The cause of international religious freedom has gone more international.
Amid the COVID-19 pandemic, the third Ministerial to Advance Freedom of Religion or Belief was hosted this week outside the United States for the first time—in Poland.
Next year it will take place in Brazil.
Launched in 2018 by the US State Department, the ministerial brings together the world’s top diplomats to ensure religious freedom remains an integral focus of international foreign policy.
The focus is necessary: 80 percent of the world’s population lives in nations that restrict religious freedom, according to the Pew Research Center.
And the pandemic has only increased persecution.
“Malign actors have tried to use COVID-19 to restrict religious freedom,” said Sam Brownback, US ambassador-at-large for international religious freedom.
“The need to expand religious freedoms and protect religious minorities has become a global priority.”
The novel coronavirus took center stage at the two-day conference, hosted virtually by the Polish Ministry of Foreign Affairs.
Gayle Manchin, chair of the US Commission on International Religious Freedom (USCIRF), said restrictions on religion began as early as March.
She cited several examples:
- In Sri Lanka, authorities ignored Muslim objections to cremation, despite health assurances there could be no transmission from a cadaver.
- In South Korea, the government moved against the Shincheonji Church of Jesus sect after it became the center of the nation’s initial outbreak.
- In Iran, despite a widespread release of prisoners that included some Christians, officials transferred Sufi Muslim prisoners into wards with known cases of COVID-19.
- Saudi Arabia restricted movement in its Shiite-majority eastern Qatif region, wary of early widespread infection in Iran.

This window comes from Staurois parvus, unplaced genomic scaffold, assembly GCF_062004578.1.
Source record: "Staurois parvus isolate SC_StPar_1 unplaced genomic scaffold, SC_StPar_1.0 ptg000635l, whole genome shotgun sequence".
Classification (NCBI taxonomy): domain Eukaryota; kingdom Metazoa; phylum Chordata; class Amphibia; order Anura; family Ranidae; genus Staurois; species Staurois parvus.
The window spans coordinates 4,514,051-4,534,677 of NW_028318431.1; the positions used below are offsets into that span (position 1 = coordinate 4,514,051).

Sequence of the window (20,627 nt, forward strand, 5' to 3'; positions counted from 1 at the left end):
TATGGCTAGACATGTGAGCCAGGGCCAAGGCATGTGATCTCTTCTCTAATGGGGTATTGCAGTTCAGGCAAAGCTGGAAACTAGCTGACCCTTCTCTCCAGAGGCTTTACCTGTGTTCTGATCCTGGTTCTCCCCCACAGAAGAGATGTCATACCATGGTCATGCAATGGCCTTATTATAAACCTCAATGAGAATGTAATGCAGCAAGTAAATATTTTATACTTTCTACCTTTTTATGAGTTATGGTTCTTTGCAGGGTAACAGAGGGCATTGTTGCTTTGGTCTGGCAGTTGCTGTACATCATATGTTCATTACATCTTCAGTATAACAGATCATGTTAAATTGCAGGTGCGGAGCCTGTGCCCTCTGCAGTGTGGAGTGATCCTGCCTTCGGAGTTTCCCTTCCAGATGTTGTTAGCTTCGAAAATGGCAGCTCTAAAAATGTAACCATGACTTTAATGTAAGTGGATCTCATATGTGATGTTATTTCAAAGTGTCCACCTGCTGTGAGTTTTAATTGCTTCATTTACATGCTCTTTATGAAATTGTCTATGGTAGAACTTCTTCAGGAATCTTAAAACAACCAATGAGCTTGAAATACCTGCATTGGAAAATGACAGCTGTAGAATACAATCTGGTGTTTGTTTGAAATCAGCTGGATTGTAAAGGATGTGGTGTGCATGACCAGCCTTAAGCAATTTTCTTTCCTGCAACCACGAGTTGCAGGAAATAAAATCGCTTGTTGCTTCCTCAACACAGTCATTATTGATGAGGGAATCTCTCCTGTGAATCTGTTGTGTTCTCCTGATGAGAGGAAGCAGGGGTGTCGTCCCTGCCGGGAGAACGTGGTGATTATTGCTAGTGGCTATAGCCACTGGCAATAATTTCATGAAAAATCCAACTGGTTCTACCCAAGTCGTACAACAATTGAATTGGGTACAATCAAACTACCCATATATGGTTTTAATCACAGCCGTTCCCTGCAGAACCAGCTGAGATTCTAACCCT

- In Pakistan, COVID-19 became known as the “Shiite virus,” while Hindus and Christians were discriminated against in aid distribution.
- Turkey was highlighted as an egregious example of worldwide scapegoating of Jews, blamed for the deliberate creation and ongoing spread of COVID-19.
“Some countries will not act unless they are named and shamed, and unless we are relentless,” said David Harris, executive director of the American Jewish Committee.
“Our job is to outlast our adversaries by at least one day.”
The problem is not only outside the United States. Orthodox Jews require the presence of 10 people to pray, and have faced restrictions in their religious rights, he said. And the latest FBI hate crime report found that Jews suffered 60 percent of all religiously motivated crimes in 2019.
Paradoxically, the pandemic offers a great antidote to religious prejudice—one that should be “shouted from the rooftops,” Harris said.
The couple that developed the Pfizer vaccine are Muslim Turkish immigrants to Germany. And the chief medical officer behind the Moderna vaccine is an Israeli Jew.
“We want to believe that our prayers will protect us,” Harris said.
“But we are sitting ducks, and we need each other’s help and support.”
The relief requires a global response, said Ahmed Shaheed, UN special rapporteur on freedom of religion or belief. He highlighted that one of his three coronavirus-related statements called out the surge in antisemitic conspiracy theories.
He also reminded officials of the Universal Declaration of Human Rights and of the International Covenant of Civil and Political Rights.
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Source: Christianity Today